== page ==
n improved common EU health policy would not only be helpful – as has become more than clear against the background of the current pandemic – but is actually a downright vital necessity. Different approaches to the attempts at containment and treatment of the coronavirus, or the competing procurement of personal protective and urgently required medical equipment by Member States have led to new tensions in Europe. In consequence, the EU has become an almost completely uninvolved and expendable stakeholder, although situations like the current one are perfect opportunities to highlight the Union’s added value in a way that all of its citizens could not fail to notice.
We need cross-border strategies in Europe
According to the European agreements, health policy is a matter for each individual country. It must not be allowed to remain so. The reasons are obvious.
1. Pandemics do not respect national borders and must be fought jointly across them. Granted, as a European Commission agency, the European Centre for Disease Prevention and Control lists the national pandemic strategies of the Member States, but what is necessary are cross-border strategies and action plans.
2. Healthcare must not be allowed to be downgraded to a competition within the Union; the aim must in fact be a uniformly high standard for all. Otherwise, the result will be new socio-economic tensions on our continent.
2. EU freedom of movement and best-possible healthcare are two sides of the same coin. Reciprocal arrangements with mutual agreements to take over the cost of treatments in another country are inadequate for this; above all we need a common standard for the exchange of important health data.
3. The fast-paced development of the technical, and therefore, the medical possibilities is particularly great in healthcare. This also encompasses an economic policy component and the joint promotion of the digital health sector. It is a decisive factor for Europe as an innovation hub competing globally.
The usability of data for medical progress
Attempting to bring the differing healthcare systems throughout Europe in line with each other would be unrealistic and not at all necessary. There are other possibilities for better preparing for the future together. Today’s medical progress primarily rests on the usability of data: artificial intelligence to facilitate better diagnostic processes, personalised medical care for more customised services and treatments for all, as well as the use of all available information on each citizen to optimise their treatment. All of this can only be achieved with digitalised processes. A uniform data privacy and security standard on the basis of European principles is not an obstacle in this respect and can even become a successful export product in the global competition, provided it is applied correctly. However, it also calls for the realisation that data economy per se cannot be the right dictum.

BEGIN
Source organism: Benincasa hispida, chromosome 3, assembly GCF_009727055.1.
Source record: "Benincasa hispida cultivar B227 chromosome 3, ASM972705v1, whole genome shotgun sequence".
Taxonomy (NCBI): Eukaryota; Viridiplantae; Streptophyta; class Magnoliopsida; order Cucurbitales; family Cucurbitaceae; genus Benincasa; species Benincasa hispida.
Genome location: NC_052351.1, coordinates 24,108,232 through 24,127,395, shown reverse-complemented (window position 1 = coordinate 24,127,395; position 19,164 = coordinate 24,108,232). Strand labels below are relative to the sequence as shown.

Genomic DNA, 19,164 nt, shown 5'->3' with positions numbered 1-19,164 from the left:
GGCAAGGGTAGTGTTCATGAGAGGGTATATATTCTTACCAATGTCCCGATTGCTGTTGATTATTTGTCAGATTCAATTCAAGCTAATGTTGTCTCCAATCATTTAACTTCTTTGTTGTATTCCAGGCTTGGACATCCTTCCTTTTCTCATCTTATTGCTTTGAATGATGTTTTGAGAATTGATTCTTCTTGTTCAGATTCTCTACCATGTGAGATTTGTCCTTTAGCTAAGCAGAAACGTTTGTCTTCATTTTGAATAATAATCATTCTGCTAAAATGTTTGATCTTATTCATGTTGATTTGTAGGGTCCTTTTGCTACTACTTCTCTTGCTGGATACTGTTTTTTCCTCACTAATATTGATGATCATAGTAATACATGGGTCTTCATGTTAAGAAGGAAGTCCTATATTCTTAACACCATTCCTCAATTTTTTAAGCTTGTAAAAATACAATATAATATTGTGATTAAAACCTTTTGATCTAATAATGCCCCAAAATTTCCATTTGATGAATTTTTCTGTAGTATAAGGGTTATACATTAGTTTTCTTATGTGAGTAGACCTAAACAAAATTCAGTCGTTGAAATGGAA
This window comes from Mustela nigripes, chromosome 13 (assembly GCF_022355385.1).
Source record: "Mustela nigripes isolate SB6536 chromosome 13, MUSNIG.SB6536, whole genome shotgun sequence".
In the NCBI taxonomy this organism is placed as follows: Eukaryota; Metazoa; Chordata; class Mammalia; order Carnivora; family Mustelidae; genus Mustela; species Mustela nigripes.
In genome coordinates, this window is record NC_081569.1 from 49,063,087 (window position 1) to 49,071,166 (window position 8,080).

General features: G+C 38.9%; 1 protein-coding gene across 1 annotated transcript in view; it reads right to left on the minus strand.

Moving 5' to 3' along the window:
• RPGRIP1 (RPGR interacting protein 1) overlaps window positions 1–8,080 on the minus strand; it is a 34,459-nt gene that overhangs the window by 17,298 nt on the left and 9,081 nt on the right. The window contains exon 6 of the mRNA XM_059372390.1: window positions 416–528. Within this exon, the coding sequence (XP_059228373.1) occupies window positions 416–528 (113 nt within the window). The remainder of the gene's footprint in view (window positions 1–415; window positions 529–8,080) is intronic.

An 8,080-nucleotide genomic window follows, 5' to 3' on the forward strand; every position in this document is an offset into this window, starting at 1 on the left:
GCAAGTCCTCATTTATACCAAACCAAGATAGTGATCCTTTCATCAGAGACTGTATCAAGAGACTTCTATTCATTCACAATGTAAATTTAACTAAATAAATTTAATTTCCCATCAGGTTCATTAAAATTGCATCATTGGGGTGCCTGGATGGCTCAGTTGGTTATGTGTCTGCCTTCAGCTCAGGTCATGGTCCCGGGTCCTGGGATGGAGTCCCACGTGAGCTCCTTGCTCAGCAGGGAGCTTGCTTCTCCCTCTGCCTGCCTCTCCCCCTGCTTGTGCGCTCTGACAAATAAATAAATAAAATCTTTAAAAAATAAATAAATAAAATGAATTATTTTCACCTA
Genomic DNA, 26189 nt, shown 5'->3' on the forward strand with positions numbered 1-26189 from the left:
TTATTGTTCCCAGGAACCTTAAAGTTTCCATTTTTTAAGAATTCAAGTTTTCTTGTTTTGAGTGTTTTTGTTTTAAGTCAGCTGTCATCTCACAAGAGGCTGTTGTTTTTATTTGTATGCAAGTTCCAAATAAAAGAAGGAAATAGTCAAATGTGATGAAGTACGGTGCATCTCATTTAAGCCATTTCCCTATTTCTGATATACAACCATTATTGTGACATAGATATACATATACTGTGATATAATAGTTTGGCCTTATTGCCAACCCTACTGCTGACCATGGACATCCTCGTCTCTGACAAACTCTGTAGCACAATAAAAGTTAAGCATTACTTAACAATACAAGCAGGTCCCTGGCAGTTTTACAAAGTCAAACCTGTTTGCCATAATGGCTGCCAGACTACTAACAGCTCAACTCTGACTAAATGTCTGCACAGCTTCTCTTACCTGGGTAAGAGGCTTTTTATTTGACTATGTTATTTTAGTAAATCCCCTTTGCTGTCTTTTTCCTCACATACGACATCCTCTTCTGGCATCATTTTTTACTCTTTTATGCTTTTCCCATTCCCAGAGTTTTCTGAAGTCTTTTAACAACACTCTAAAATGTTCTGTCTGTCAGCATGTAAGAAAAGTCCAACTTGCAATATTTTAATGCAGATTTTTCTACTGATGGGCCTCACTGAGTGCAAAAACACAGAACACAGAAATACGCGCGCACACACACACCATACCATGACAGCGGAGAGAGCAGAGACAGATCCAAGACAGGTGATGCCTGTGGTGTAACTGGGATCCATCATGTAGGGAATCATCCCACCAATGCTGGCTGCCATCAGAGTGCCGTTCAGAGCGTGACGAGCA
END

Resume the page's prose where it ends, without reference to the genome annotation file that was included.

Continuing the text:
The frantic search for a vaccine against the coronavirus not only calls for adequate financial means but also particularly for the large data volumes that modern research depends on. Hardly anyone would disagree with the use of available data in this context, and maybe it really is true that it takes minor or major catastrophes for people to review their thinking. If a law has just been passed in Germany that makes data initially available to government agencies only and not to the industry, that would be the opposite of what we – all over Europe – need. Most pharmaceutical as well as other medical research is carried out by private companies. We need more digital efforts in this sector if Europe wants to serve the people in the Member States.
Resolute European investment programmes for the digitalisation of GP surgeries hospitals, pharmacies as well as local healthcare authorities or national agencies – across the different systems – could rapidly advance us further. This calls for a uniform innovation and therefore also competition promoting framework for pharmaceutical and health services research as well as the offer of digital applications for physicians and patients. If the EU could successfully manage to identify the best aspects of the U.S. approach of “meaningful use” and adopt it throughout Europe, we would make major progress.